You Have Reached A Full Access Section

Legato and Staccato: Musical Articulation

Get full access

Legato is an Italian word that means "tied together". It is used in music to describe notes that sound smoothly connected together. Legato is accomplished by moving from one note to the next with no intervening silence, or as little as possible; and with as little rearticulation as possible. Legato is the opposite of staccato, which means to sharply separate the notes. Staccato is Italian for "detached".

Legato and staccato are types of musical articulation. Articulation describes (or qualifies) how notes are played and how they sound. For example, we are told to play the notes C, D and E. But how are we supposed to play those notes? It's possible to articulate them in many ways: loudly or softly, muted or aloud to ring out, with sharp, immediate attack or gradually with a rising volume swell.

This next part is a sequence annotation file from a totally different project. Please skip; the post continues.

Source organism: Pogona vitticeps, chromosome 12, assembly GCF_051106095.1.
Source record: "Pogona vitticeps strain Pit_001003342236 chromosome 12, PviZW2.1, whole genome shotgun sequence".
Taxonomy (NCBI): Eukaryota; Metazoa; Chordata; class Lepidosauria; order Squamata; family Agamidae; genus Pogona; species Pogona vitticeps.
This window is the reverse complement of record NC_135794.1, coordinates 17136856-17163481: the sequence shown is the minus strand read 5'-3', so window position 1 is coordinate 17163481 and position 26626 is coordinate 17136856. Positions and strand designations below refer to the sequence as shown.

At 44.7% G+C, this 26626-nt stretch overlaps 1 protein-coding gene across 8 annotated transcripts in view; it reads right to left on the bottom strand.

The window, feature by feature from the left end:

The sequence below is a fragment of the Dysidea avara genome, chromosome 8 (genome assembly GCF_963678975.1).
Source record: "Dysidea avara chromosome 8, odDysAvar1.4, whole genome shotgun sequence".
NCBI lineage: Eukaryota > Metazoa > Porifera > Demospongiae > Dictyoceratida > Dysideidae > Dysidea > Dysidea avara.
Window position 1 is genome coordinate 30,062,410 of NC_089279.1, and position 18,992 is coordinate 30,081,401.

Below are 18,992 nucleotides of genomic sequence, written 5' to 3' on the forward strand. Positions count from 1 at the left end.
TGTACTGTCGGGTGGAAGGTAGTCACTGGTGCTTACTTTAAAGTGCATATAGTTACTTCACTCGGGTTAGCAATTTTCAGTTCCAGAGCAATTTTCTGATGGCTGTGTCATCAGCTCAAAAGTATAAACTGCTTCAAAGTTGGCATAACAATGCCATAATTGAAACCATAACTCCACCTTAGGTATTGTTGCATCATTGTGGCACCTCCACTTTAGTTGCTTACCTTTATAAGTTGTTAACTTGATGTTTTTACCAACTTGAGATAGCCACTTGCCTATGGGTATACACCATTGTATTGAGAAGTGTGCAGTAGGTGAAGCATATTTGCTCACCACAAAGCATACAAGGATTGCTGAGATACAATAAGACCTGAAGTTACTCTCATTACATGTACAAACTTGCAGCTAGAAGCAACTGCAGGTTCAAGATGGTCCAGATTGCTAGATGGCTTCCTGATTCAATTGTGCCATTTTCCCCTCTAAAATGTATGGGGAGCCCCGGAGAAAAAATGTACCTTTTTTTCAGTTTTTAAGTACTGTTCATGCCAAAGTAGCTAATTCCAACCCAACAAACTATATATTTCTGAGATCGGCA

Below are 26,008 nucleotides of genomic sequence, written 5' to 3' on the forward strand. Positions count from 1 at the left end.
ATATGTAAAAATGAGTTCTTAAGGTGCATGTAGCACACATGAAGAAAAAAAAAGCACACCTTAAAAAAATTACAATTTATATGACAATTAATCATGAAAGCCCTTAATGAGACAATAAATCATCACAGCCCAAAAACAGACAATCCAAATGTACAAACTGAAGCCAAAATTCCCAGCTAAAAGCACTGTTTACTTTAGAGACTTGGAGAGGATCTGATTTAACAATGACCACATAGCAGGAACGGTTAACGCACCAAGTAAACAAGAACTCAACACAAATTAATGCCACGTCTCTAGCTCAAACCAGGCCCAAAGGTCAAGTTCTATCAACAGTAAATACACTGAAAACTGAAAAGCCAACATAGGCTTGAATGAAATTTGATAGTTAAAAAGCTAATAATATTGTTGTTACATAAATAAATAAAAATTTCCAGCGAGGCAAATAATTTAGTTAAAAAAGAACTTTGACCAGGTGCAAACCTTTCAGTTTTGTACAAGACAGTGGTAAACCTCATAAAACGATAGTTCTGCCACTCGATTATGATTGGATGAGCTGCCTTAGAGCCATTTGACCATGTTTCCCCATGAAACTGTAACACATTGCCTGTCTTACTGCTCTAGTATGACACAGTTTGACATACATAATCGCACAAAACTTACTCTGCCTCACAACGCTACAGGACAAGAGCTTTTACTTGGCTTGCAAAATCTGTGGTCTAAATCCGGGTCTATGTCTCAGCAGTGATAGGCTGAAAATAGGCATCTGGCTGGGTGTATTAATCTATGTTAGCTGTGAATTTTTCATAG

To play legato means to "play a series of notes so they are smoothly connected with no silence (or as little as possible) in between them". One note sounds and keeps sounding until the next note starts. This is often indicated in musical notation by a curving arc over or under the series of notes meant to be smoothly connected. It is also called a slur mark or a phrase mark.

In guitar technique, legato can be accomplished by:

1. Hammer-ons and pull-offs.

2. Light pick attack

3. Sliding.

4. Right hand tapping.

5. Held over common chord tone.

Let's have a look at each method!

Lesson Info
Any Style
Legato and Staccato: Musical Articulation